Advocates Tell San Francisco: "Just Say 'NO!' to Laguna Honda"
by Dave Reynolds, Inclusion Daily Express
This article is reproduced here under special arrangement with Inclusion
Daily Express Email News Service.
SAN FRANCISCO, Oct 16, 2001 -Hundreds of disability rights activists are
expected to descend on San Francisco at the end of this week to deliver a
message to Californians and especially Mayor Willie Brown.
That message reads: "Just Say No to Laguna Honda! Tear Down the Walls!"
Laguna Honda is the largest nursing home in the nation with 1,200 beds. Many
of the residents live in rooms with up to 30 other people. It's also one of
the most expensive facilities, costing over $90,000 a year per person in
1999, compared to the national average of $40,000, according to the San
The good news that the 132-year-old facility will be torn down.
The bad news is that in November of 1999, San Francisco voters
overwhelmingly passed a $299 million bond issue to pay for building a new
Laguna Honda. Those plans are moving forward in spite of the world-wide
movement away from institutional settings, not to mention federal laws
promoting much less costly community supports and the June 1999 U.S. Supreme
Court Olmstead decision which ruled that "unnecessarily" institutionalizing
people with disabilities violated the Constitution.
The activists from several groups are calling on the city and county to
direct resources where they belong and will cost much less -- in the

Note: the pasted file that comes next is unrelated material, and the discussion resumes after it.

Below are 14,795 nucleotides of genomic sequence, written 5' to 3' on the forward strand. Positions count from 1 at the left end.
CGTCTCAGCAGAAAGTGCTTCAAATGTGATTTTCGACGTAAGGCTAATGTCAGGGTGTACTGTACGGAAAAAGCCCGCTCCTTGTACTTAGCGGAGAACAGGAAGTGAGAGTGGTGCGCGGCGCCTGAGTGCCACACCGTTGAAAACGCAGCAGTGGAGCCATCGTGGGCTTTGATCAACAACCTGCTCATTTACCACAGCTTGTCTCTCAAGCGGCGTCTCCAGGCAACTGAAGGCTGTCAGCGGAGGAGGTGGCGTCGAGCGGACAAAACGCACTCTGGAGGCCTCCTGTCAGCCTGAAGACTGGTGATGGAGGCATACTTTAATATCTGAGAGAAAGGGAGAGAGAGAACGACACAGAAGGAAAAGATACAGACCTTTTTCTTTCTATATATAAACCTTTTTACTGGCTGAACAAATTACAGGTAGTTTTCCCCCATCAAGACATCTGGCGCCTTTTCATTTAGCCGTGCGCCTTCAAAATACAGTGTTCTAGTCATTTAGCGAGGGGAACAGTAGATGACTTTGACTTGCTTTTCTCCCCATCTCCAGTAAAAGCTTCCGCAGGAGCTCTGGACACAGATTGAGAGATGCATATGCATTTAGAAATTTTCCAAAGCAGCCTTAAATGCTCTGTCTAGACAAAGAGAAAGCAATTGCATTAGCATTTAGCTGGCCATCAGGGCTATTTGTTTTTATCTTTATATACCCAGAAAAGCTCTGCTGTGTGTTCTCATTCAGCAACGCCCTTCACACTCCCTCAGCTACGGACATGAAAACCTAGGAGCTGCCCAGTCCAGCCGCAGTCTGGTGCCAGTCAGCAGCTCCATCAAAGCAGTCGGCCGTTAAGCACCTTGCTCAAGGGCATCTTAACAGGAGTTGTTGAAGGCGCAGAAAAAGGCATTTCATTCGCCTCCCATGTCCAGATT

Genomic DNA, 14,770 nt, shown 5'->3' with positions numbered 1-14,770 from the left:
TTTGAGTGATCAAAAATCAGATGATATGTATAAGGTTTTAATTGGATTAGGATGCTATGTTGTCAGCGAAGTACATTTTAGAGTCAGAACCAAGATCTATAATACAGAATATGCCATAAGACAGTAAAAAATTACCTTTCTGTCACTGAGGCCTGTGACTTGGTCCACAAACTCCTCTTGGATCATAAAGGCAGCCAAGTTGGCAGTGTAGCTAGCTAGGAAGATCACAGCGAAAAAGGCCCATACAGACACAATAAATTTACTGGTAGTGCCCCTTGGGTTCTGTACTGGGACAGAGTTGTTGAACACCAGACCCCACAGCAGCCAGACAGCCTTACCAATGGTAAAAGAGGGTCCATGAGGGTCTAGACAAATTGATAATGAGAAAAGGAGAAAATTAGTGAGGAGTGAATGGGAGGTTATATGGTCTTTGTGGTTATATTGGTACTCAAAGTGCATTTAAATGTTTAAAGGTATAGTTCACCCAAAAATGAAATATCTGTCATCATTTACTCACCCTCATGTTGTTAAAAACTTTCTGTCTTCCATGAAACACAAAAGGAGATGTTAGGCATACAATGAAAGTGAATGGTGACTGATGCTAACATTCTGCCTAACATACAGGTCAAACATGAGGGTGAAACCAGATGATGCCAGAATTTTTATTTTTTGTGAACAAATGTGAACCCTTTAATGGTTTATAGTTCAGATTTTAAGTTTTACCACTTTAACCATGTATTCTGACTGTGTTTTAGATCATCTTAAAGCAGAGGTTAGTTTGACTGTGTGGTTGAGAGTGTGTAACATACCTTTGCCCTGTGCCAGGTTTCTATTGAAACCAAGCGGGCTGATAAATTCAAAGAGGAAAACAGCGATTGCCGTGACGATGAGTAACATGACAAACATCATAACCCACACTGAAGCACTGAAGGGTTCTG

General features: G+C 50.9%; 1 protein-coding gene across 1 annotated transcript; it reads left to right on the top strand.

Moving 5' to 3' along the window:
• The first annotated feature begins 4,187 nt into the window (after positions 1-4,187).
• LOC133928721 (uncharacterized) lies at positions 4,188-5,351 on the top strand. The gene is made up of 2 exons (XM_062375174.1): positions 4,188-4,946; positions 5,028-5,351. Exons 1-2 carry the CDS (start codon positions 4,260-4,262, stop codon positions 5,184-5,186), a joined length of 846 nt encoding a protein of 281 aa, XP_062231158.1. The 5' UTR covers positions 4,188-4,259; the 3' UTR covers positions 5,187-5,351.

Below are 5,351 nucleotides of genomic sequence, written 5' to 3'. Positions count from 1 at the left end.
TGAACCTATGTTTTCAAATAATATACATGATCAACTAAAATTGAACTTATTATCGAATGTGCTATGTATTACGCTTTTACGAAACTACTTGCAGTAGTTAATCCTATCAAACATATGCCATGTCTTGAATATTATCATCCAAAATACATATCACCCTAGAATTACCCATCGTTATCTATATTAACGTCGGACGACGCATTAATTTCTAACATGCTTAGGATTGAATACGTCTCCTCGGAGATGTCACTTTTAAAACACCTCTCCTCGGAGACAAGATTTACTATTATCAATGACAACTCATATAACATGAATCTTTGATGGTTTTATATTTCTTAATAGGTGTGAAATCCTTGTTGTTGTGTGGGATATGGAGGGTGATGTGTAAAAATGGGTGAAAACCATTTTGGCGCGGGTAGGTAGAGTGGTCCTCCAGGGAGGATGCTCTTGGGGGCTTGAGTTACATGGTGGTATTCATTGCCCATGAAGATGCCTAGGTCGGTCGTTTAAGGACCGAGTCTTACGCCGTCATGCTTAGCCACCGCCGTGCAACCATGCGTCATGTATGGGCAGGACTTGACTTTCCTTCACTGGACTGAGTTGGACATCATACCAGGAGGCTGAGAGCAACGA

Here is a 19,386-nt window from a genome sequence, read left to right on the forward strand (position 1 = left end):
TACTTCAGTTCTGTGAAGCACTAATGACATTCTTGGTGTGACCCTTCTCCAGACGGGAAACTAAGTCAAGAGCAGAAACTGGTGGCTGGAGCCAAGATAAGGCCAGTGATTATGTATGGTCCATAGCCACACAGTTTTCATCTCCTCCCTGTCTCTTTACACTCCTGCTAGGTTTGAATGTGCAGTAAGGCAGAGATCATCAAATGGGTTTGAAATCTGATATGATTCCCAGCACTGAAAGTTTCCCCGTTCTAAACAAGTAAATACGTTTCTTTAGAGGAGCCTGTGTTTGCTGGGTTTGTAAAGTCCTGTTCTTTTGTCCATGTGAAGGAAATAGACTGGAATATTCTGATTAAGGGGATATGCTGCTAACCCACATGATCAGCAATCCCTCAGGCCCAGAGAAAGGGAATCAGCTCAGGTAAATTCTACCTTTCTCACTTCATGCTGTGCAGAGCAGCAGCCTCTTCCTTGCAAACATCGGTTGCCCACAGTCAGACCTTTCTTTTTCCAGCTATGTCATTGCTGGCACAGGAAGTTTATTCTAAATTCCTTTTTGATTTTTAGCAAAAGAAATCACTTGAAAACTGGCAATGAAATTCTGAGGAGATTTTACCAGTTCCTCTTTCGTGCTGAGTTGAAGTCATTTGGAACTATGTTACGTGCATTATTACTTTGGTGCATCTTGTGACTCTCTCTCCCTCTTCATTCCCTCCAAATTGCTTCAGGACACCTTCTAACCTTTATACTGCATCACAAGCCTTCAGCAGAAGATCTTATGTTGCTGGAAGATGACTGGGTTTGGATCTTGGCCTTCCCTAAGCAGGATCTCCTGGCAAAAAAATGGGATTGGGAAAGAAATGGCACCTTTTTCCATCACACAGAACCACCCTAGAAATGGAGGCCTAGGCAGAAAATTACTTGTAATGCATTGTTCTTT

Hundreds are expected from the disability rights group ADAPT, which will
hold its Fall Action in San Francisco starting Saturday October 20 through
Thursday October 25.
Here are several articles and resources on the struggle against Laguna
"Nightmare at Laguna Honda" online at
For background on the situation at Laguna Honda, check out Marta Russell's
article from January 2000 Ragged Edge Magazine:
"Stuck at The Nursing Home Door"
In July of 2000, a lawsuit was filed on behalf of 10 people who live at
Laguna Honda, claiming that the City and County of San Francisco violated
their constitutional rights under the Americans with Disabilities Act by
pouring resources into rebuilding the facility rather than providing
community-based alternatives. Read the July, 17, 2000 San Francisco Chronicle story,
"Suit Says City Violates Disability Laws"
In August of this year, a U.S. District Court judge upheld the rights of
those people to move forward with the suit, after the city and county had
asked to have it dismissed.
How can you help if you are not going to San Francisco?
Here is a petition you can fill out to show your support.
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